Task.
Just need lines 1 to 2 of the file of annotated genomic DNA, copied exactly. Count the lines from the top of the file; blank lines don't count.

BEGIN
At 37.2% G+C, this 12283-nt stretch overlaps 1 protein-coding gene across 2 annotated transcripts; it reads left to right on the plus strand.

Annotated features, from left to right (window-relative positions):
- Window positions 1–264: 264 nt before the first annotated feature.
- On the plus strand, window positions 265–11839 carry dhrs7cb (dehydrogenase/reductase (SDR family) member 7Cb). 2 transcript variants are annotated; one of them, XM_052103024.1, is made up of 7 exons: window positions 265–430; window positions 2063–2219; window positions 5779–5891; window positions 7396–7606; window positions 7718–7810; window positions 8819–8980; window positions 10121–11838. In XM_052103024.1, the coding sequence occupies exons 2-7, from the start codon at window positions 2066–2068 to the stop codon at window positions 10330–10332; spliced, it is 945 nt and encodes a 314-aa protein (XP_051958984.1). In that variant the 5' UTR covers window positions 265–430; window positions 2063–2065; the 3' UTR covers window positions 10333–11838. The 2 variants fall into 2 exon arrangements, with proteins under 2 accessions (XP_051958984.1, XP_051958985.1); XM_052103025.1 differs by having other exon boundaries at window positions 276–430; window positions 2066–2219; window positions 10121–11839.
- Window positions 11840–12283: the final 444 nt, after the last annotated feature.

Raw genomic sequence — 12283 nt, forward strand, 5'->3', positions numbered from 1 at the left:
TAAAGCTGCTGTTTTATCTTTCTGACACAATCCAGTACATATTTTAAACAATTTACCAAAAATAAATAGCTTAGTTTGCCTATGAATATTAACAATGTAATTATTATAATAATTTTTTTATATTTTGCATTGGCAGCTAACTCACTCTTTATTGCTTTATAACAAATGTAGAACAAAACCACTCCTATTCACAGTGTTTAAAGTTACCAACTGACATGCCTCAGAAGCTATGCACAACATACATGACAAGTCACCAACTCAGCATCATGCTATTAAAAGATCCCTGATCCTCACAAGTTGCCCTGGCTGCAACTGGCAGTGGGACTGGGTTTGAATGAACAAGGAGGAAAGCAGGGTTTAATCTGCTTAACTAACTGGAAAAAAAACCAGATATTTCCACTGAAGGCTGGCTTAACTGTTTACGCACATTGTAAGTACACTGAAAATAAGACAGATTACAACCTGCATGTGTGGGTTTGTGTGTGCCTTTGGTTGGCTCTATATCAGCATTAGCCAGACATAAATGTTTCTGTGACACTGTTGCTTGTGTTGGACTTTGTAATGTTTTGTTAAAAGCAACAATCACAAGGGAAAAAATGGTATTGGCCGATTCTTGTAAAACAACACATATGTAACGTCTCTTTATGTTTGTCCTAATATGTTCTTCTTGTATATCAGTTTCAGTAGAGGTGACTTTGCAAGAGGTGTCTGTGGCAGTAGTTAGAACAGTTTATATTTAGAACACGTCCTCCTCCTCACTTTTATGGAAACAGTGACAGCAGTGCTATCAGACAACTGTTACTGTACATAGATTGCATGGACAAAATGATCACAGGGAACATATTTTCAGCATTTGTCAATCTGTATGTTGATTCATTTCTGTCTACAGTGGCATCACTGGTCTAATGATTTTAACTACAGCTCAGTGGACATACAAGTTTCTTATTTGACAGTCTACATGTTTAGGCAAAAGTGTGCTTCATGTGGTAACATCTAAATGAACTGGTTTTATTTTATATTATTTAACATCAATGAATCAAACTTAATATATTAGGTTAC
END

At 37.2% G+C, this 12283-nt stretch overlaps 1 protein-coding gene across 2 annotated transcripts; it reads left to right on the plus strand.

Annotated features, from left to right (window-relative positions):